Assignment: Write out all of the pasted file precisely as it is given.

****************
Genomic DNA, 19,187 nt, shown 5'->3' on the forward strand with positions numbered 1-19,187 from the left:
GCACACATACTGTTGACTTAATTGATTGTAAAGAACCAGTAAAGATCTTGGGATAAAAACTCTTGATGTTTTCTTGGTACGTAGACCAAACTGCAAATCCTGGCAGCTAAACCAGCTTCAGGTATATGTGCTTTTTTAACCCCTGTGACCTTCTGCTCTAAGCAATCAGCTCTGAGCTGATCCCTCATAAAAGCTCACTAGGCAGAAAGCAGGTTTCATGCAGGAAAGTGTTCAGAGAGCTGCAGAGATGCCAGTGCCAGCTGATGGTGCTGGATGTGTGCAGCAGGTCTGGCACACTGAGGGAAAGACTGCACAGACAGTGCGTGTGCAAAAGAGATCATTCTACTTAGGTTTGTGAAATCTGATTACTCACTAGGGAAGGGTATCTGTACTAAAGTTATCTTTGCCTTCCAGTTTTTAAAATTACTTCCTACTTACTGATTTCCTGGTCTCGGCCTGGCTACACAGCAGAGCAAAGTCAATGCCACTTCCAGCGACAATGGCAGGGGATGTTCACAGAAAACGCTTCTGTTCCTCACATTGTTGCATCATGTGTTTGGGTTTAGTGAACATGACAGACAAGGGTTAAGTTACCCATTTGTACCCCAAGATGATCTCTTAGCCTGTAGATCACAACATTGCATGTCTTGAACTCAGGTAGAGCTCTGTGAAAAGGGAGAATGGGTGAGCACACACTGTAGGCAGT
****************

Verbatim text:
Genomic DNA, 19,187 nt, shown 5'->3' on the forward strand with positions numbered 1-19,187 from the left:
GCACACATACTGTTGACTTAATTGATTGTAAAGAACCAGTAAAGATCTTGGGATAAAAACTCTTGATGTTTTCTTGGTACGTAGACCAAACTGCAAATCCTGGCAGCTAAACCAGCTTCAGGTATATGTGCTTTTTTAACCCCTGTGACCTTCTGCTCTAAGCAATCAGCTCTGAGCTGATCCCTCATAAAAGCTCACTAGGCAGAAAGCAGGTTTCATGCAGGAAAGTGTTCAGAGAGCTGCAGAGATGCCAGTGCCAGCTGATGGTGCTGGATGTGTGCAGCAGGTCTGGCACACTGAGGGAAAGACTGCACAGACAGTGCGTGTGCAAAAGAGATCATTCTACTTAGGTTTGTGAAATCTGATTACTCACTAGGGAAGGGTATCTGTACTAAAGTTATCTTTGCCTTCCAGTTTTTAAAATTACTTCCTACTTACTGATTTCCTGGTCTCGGCCTGGCTACACAGCAGAGCAAAGTCAATGCCACTTCCAGCGACAATGGCAGGGGATGTTCACAGAAAACGCTTCTGTTCCTCACATTGTTGCATCATGTGTTTGGGTTTAGTGAACATGACAGACAAGGGTTAAGTTACCCATTTGTACCCCAAGATGATCTCTTAGCCTGTAGATCACAACATTGCATGTCTTGAACTCAGGTAGAGCTCTGTGAAAAGGGAGAATGGGTGAGCACACACTGTAGGCAGT